budget coaches have but solid doors, perfectly balanced with gas rams, which close with a clear and satisfying thump, not a clatter. The same is true of other covers, such as the bonnet cover over the screenwash (the catch accessed via the offside fuseboard locker).
The 900mm passenger door is a three-step affair to driver level and another two to the aisle, with good grab rails each side. There’s no courier seat, of course. On the offside of the coach, the emergency door opens to deploy a chequerplate step, which makes it usable in extremis. A continental door is available on the two-axle 12.9m, and a wheelchair lift can be fitted here.
At the rear, the engine bay is fully lined with foil-backed sound insulation and the MX11 engine sits in plenty of space to allow technicians good access to serviceable components. Above the engine bay are the skibox mounting points, covered with blanking grommets. The skibox itself was on its way from the manufacturer at the time of our visit, very shortly after delivery of the coach.
The multifunction steering wheel has audio controls and channel change on the left, limiter and cruise controls on the right. The retarder lever is to the right, wiper controls left. Either side of the LCD binnacle are what we might term the ‘chassis controls’ (though this is, of course, an integral coach) and the coach interior switchgear is on a panel to the right next to the handbrake.
The driver has his own USB charging point, cupholder, ample stowage for manifests, under-seat safe, etc, while Marshalls had added an Actia CCTV reversing camera screen and the coach has additional CCTV inside and out – vital in this market sector, if not generally these days.
Coach Stig also noted, beneath the Hispacold climate controls, the Bosch Audio EQ Smart Series media system with Actia DVD head unit and USB inputs; he rates this system very highly indeed. The coach has a single, front-mounted 22-inch monitor.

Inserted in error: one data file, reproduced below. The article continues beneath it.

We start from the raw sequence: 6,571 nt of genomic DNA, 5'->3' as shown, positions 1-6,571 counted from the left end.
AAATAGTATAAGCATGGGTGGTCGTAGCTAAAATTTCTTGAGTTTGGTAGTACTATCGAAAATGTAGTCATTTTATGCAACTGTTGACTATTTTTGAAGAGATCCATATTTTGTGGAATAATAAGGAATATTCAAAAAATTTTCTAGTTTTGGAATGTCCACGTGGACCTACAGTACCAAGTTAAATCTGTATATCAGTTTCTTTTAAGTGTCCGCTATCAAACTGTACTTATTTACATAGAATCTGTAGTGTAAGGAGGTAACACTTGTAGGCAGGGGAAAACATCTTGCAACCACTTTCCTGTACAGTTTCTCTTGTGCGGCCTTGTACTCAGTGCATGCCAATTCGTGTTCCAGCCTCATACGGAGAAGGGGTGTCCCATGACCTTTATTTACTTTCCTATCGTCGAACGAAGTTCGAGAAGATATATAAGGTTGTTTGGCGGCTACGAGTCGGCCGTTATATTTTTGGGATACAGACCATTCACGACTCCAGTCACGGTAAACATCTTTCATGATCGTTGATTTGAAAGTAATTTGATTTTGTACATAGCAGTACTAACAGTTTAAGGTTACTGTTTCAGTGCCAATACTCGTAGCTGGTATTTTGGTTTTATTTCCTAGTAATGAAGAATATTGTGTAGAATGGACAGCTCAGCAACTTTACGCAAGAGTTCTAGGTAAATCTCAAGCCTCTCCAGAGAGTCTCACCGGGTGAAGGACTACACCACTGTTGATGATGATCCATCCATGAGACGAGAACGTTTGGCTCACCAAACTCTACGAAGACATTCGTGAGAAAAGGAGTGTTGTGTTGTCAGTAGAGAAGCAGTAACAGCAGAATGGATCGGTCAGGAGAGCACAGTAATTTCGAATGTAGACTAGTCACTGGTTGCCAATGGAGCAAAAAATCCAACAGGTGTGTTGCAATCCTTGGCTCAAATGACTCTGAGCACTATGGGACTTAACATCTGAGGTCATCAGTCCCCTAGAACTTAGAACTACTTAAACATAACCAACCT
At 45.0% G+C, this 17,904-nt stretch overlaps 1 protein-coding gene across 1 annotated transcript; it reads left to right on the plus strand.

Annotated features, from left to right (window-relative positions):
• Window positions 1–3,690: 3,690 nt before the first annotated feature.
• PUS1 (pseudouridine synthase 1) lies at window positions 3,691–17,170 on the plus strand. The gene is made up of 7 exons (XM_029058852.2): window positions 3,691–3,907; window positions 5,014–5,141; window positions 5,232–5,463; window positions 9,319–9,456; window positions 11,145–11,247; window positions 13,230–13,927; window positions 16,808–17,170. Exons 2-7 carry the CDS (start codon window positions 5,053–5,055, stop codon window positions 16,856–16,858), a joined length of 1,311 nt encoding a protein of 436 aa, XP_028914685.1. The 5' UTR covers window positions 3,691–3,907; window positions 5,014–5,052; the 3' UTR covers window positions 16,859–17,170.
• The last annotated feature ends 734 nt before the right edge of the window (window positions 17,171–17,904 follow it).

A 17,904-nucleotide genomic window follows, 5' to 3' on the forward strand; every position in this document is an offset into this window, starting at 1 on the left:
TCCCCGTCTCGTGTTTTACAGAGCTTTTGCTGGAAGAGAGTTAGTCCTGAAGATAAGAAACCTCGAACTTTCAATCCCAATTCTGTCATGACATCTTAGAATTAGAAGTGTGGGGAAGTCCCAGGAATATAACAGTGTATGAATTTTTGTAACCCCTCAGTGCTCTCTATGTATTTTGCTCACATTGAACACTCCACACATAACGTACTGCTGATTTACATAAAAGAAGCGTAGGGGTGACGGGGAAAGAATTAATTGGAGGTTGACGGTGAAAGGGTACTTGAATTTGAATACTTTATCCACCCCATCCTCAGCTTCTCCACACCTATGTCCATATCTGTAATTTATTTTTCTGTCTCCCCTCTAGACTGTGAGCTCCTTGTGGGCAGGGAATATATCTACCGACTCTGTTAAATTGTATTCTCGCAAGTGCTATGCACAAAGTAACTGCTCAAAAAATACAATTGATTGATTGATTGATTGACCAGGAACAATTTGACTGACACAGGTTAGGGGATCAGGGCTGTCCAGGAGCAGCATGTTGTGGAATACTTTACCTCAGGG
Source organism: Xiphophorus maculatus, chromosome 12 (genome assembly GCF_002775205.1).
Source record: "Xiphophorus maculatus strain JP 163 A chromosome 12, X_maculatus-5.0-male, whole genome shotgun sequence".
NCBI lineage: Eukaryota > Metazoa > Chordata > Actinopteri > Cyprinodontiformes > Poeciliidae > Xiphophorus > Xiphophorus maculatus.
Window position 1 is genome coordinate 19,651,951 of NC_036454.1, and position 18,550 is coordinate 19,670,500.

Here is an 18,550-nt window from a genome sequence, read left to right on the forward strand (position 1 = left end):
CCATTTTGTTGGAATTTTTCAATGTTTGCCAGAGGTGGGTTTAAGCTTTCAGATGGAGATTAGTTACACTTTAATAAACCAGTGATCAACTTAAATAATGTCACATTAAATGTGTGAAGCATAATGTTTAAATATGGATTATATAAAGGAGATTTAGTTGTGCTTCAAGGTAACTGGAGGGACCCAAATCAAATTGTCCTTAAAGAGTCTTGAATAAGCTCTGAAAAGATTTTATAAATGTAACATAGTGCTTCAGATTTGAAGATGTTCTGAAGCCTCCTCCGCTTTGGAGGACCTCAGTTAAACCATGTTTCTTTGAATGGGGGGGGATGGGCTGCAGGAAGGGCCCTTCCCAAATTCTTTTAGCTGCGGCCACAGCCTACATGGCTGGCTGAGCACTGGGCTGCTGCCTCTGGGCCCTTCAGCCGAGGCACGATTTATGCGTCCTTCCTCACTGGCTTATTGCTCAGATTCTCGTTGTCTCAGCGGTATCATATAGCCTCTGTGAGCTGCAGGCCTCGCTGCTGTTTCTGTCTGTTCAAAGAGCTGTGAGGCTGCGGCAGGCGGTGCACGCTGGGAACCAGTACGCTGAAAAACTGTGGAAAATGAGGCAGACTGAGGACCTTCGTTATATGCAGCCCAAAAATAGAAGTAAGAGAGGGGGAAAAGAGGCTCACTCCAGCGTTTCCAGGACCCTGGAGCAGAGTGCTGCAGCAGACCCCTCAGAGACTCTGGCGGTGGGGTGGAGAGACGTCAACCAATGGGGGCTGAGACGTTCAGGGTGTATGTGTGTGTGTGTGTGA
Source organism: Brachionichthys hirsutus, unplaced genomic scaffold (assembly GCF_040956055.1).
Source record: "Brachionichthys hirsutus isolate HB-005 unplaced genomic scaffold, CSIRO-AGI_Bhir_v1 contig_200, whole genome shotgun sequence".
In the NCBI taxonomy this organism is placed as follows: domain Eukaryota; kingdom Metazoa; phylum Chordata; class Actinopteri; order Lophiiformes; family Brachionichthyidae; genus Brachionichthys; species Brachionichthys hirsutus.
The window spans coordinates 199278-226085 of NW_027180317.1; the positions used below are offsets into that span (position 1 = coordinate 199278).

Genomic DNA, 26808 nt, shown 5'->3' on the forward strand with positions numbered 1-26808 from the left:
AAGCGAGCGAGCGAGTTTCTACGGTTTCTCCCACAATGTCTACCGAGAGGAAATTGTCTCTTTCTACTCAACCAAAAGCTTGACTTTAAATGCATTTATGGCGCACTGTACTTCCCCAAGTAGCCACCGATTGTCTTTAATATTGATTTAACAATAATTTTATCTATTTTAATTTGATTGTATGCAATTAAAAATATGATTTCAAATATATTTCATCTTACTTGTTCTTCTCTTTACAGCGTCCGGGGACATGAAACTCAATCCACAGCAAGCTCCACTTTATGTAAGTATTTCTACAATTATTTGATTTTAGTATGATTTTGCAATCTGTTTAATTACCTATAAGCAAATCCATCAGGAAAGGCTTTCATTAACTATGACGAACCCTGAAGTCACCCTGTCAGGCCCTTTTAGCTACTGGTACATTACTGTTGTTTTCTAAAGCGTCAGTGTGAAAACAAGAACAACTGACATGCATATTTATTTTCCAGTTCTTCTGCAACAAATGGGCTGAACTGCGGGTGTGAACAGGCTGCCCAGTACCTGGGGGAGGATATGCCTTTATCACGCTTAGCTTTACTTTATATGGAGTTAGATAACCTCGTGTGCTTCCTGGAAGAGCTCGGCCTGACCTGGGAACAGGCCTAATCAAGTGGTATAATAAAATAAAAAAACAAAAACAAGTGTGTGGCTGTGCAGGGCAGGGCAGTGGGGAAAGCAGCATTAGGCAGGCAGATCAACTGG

The passenger saloon is what this vehicle is all about. The 3+2 seating pattern is impressively spacious. The choice of PPS Buckingham seats with flat-weave fabric and leather headrest – clearly lightweight and simple, with a deeply-indented squab and back rest – has influenced this strongly, leaving sensible aisle width without the seats themselves being cramped for the average passenger. Our test driver did, however, feel a seat with a flat back rest might have been better for adult passengers.
The coach floor is only virtually flat, with an inch or two intrusion of the wheelarches front and back, but this is cloaked by the seating pattern, which manages to feel spacious. There are some compromised seat views, particularly either side of the ‘jump’ door. If you get a few ‘wider’ passengers, direct them to the rear five seats, which are significantly bigger. The rear two seat rows are a small step higher and the rear seats are on a raised platform.
Legroom isn’t really an issue, though seat pitch either side of the centre door was nudging the limit. Generally the legroom is on a par with the 57-seaters of yore.
Above the seats are full-length ‘hat racks’ with bracing supports which also help prevent ‘handbag slide’ under braking: I’m starting to sound a bit obsessive about this, I know, but passengers having their baggage slide forward to the people in front during a downhill braking manoeuvre must surely be irritated by the unfettered ‘piste’ of some luggage racks. At each seat station there’s an adequate if unfussy passenger service unit. I have to say I think this target market will be craving USB sockets and, in this vehicle, the parcel rack is where I’d have them fitted.